I Choose Love

If there is a universal constant to love, it’s that love is never a destructive force. Its nature is to strengthen and build up. It does this by honoring the good that exists within all living beings.

Whether at the moment we are a parent, sibling, employee, lover, or friend – if we are in conflict – by leaning into that innate goodness (using praise, or words of gratitude, or choosing to listen and understand) instead of away from it (scolding, chastising, shutting down) we allow the other person to respond from the goodness within themselves. By not provoking further tension with our words or actions, our response will enable them to choose a better way of being.

My husband and I have always had two cats. Last year, the older one passed away. It was heartbreaking for us, and it seemed a loss for our other kitty, too, as she and her housemate had bonded so well. Eventually, we adopted another furbaby. Our current kitty wasn’t so thrilled. She couldn’t stand to be close to the new kitty and hissed and swatted whenever she came into range.

For a time, I scolded her for lashing out at the new kitty (and on occasion, I do slip into old habits), but it wasn’t doing much to remedy the situation. It usually just sent both cats running. So, I decided one day I would stop using negative reinforcement, and try to find opportunities to praise my kitty when she’d not yet acted up.

As a result of this small change, the tension between our two cats is significantly reduced. My kitty is showing greater tolerance and patience around her newer housemate. And when something raises the potential for conflict, more often than not, if I just start saying, “good kitties” in a gentle tone of voice, it diffuses the situation.

If responding to conflict and negativity with love can do this for kitties, just imagine what it can do for people!

It can be challenging to cultivate a loving response to conflict when that conflict is aimed at us. Seeing another person’s hostility as a consequence of conflict within themselves is easier said than done. And, when we feel attacked, responding in kind is almost habitual. I believe it’s important that our response to hurt from another person must demonstrate as much love for ourselves as them; one of the ways we express this self-love is by establishing firm boundaries for acceptable behavior from others. How we react to conflict can help clarify those limits, while still treating the other person with kindness. When we are able to approach all forms of conflict this way, we become exceptional role models for others.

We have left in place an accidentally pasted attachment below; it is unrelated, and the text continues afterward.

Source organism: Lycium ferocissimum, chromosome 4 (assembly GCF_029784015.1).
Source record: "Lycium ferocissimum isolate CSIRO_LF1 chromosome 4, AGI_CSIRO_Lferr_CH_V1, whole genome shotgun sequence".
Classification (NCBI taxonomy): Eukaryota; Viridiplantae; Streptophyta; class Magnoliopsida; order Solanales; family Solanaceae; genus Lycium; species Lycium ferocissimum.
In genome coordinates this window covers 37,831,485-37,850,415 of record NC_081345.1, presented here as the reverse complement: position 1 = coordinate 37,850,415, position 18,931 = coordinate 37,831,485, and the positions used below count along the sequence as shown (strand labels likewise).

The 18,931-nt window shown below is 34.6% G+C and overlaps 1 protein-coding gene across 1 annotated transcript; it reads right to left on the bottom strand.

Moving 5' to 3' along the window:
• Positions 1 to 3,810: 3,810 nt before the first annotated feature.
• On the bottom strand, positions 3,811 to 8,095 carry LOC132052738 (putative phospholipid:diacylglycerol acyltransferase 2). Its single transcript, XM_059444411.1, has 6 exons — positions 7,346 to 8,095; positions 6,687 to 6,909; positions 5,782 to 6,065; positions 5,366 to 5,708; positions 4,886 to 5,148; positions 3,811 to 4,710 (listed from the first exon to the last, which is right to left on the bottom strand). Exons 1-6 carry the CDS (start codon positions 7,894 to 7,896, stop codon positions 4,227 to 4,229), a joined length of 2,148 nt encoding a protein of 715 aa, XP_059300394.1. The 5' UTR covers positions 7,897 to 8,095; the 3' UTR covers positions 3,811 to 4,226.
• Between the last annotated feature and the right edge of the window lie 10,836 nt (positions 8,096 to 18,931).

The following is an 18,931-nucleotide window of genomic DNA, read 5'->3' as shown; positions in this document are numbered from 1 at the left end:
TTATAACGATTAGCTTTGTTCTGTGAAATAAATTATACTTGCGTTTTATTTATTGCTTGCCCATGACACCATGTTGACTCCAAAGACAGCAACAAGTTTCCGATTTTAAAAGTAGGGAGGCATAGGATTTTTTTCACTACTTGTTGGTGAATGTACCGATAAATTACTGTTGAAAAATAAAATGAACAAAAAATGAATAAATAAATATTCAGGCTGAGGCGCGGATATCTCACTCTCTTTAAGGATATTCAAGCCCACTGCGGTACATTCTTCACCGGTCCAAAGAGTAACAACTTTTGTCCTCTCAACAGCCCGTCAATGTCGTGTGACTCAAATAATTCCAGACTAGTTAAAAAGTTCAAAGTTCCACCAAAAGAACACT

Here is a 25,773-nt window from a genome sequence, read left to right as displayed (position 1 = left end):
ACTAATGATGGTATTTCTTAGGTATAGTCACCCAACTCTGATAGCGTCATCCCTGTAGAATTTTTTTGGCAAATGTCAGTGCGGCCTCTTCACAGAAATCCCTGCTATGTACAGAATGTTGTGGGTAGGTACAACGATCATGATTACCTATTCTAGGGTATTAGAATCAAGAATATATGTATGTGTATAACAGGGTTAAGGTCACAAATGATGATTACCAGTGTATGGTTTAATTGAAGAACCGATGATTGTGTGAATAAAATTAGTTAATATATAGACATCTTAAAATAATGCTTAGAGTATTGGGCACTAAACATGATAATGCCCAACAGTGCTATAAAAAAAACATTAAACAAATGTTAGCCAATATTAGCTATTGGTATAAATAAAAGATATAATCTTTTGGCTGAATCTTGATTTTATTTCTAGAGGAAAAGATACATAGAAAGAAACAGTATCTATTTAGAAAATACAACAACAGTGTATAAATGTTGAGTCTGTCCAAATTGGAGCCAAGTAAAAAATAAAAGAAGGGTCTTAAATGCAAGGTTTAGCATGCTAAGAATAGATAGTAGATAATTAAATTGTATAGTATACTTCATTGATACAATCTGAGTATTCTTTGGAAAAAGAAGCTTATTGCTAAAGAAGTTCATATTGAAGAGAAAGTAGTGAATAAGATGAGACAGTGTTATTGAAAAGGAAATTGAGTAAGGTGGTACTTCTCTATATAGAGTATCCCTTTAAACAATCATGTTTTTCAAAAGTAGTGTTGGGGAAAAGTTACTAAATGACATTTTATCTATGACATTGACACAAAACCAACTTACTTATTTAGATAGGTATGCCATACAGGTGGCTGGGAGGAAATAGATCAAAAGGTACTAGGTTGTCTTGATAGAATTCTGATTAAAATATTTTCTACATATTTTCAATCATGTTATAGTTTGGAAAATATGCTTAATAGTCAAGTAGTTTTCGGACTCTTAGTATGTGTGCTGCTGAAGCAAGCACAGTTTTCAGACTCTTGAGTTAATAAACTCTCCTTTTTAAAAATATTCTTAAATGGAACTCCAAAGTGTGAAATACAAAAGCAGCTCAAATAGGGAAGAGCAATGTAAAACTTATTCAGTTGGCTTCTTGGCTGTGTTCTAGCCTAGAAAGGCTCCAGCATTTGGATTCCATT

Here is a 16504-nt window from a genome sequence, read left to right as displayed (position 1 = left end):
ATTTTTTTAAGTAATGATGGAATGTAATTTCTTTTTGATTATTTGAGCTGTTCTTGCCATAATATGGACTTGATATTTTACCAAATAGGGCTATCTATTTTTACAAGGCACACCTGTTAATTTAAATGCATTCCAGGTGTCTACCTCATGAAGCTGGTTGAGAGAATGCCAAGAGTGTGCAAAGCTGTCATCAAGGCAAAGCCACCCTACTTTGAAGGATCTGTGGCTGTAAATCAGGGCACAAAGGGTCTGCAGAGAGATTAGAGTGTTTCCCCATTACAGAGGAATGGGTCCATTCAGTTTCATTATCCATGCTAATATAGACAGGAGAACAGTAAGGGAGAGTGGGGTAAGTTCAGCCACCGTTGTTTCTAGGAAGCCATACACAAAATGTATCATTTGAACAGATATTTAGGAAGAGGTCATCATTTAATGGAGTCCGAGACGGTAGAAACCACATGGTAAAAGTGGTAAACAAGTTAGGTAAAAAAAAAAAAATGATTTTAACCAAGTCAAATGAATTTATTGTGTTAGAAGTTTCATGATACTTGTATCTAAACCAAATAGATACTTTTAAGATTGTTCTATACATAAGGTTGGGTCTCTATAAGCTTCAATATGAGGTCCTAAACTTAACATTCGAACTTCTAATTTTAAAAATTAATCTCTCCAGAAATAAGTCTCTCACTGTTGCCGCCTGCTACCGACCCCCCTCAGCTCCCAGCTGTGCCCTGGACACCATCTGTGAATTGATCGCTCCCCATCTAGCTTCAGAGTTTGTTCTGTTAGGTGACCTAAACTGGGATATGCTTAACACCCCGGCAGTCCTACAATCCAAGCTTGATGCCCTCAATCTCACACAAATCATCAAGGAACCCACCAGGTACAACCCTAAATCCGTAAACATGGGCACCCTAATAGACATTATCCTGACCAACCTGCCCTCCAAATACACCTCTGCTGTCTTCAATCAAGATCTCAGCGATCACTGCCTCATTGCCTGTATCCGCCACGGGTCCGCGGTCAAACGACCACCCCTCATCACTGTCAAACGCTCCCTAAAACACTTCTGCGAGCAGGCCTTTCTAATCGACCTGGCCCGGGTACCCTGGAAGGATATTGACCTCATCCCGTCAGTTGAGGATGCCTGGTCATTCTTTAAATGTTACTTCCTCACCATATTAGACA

For example, if we responded to someone cutting us down with:   “Could you explain to me why you said/did X? This isn’t like you. You’re better than that.”

  • We communicate confusion over the person’s behavior; where is this coming from? It gives that person pause to consider the real source of their angst.
  • We distinguish the person from the behavior. (They are not their behavior; bad action does not mean bad person).
  • We communicate the unacceptable nature of their behavior (This establishes a boundary and maintains our self-respect).
  • We suggest this behavior is not typical. We impress upon them we view them in a positive light, and that hurtful behavior is beneath them.
  • We appeal to their innate goodness. By saying they are above this behavior, by painting a positive image of them instead of a negative one, we enable them to act on that goodness. We help them WANT to do so.

Think of the possibilities open to us, in all our relationships, by choosing love in these painful and awkward moments? Think of the power we have to provide healing for ourselves and the other person, by bringing out the best in both?

I’m not saying this is easy, or that it will work with every person and situation. It likely won’t. But I believe deep in my soul that responding to conflict and hostility in this way has the potential to trigger significant change. With all the intolerance, fear, and violence that is rampant today, I’m convinced that it is love that will save our beleaguered world.

So far as it is possible for me, every chance I get, I’ll choose love.

 

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